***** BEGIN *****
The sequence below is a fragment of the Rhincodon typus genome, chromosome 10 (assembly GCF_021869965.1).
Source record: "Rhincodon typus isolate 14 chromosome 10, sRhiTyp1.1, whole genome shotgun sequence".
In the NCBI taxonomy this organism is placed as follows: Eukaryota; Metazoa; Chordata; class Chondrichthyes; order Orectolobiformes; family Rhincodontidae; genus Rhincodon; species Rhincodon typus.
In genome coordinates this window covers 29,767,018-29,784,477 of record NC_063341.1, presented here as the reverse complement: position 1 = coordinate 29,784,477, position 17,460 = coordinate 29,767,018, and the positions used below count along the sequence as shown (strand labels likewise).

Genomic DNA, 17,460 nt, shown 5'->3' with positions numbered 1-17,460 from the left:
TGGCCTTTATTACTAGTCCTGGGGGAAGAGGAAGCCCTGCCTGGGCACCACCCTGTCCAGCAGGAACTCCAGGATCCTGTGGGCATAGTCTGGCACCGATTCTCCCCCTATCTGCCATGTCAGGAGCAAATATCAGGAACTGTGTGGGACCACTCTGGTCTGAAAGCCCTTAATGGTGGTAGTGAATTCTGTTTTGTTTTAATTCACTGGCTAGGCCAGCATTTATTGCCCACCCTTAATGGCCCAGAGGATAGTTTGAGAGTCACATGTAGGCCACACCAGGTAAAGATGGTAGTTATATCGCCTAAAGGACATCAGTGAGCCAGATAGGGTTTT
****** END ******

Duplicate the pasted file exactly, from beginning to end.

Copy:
The sequence below is a fragment of the Rhincodon typus genome, chromosome 10 (assembly GCF_021869965.1).
Source record: "Rhincodon typus isolate 14 chromosome 10, sRhiTyp1.1, whole genome shotgun sequence".
In the NCBI taxonomy this organism is placed as follows: Eukaryota; Metazoa; Chordata; class Chondrichthyes; order Orectolobiformes; family Rhincodontidae; genus Rhincodon; species Rhincodon typus.
In genome coordinates this window covers 29,767,018-29,784,477 of record NC_063341.1, presented here as the reverse complement: position 1 = coordinate 29,784,477, position 17,460 = coordinate 29,767,018, and the positions used below count along the sequence as shown (strand labels likewise).

Genomic DNA, 17,460 nt, shown 5'->3' with positions numbered 1-17,460 from the left:
TGGCCTTTATTACTAGTCCTGGGGGAAGAGGAAGCCCTGCCTGGGCACCACCCTGTCCAGCAGGAACTCCAGGATCCTGTGGGCATAGTCTGGCACCGATTCTCCCCCTATCTGCCATGTCAGGAGCAAATATCAGGAACTGTGTGGGACCACTCTGGTCTGAAAGCCCTTAATGGTGGTAGTGAATTCTGTTTTGTTTTAATTCACTGGCTAGGCCAGCATTTATTGCCCACCCTTAATGGCCCAGAGGATAGTTTGAGAGTCACATGTAGGCCACACCAGGTAAAGATGGTAGTTATATCGCCTAAAGGACATCAGTGAGCCAGATAGGGTTTT